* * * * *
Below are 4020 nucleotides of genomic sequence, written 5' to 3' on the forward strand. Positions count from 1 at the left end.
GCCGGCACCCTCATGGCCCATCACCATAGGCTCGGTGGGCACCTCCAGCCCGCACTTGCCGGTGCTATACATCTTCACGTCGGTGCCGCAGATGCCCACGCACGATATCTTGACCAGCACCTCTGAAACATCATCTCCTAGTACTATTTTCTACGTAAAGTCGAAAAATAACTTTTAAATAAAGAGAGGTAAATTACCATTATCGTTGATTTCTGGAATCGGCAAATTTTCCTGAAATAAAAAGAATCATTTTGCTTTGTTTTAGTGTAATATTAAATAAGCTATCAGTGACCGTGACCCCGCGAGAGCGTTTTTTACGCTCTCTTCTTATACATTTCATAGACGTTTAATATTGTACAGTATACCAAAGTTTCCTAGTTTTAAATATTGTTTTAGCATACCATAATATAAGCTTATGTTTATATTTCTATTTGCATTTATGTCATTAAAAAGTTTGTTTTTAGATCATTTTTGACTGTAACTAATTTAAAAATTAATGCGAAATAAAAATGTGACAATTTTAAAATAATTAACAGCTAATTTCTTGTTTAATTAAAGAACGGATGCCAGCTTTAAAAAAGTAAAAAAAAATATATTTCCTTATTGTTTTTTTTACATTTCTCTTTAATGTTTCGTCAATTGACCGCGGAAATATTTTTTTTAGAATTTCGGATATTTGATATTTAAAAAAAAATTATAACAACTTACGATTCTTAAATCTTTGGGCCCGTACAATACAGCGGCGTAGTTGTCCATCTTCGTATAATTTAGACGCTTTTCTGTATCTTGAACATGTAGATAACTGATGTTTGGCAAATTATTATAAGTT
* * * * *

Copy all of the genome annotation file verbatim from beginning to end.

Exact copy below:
Below are 4020 nucleotides of genomic sequence, written 5' to 3' on the forward strand. Positions count from 1 at the left end.
GCCGGCACCCTCATGGCCCATCACCATAGGCTCGGTGGGCACCTCCAGCCCGCACTTGCCGGTGCTATACATCTTCACGTCGGTGCCGCAGATGCCCACGCACGATATCTTGACCAGCACCTCTGAAACATCATCTCCTAGTACTATTTTCTACGTAAAGTCGAAAAATAACTTTTAAATAAAGAGAGGTAAATTACCATTATCGTTGATTTCTGGAATCGGCAAATTTTCCTGAAATAAAAAGAATCATTTTGCTTTGTTTTAGTGTAATATTAAATAAGCTATCAGTGACCGTGACCCCGCGAGAGCGTTTTTTACGCTCTCTTCTTATACATTTCATAGACGTTTAATATTGTACAGTATACCAAAGTTTCCTAGTTTTAAATATTGTTTTAGCATACCATAATATAAGCTTATGTTTATATTTCTATTTGCATTTATGTCATTAAAAAGTTTGTTTTTAGATCATTTTTGACTGTAACTAATTTAAAAATTAATGCGAAATAAAAATGTGACAATTTTAAAATAATTAACAGCTAATTTCTTGTTTAATTAAAGAACGGATGCCAGCTTTAAAAAAGTAAAAAAAAATATATTTCCTTATTGTTTTTTTTACATTTCTCTTTAATGTTTCGTCAATTGACCGCGGAAATATTTTTTTTAGAATTTCGGATATTTGATATTTAAAAAAAAATTATAACAACTTACGATTCTTAAATCTTTGGGCCCGTACAATACAGCGGCGTAGTTGTCCATCTTCGTATAATTTAGACGCTTTTCTGTATCTTGAACATGTAGATAACTGATGTTTGGCAAATTATTATAAGTT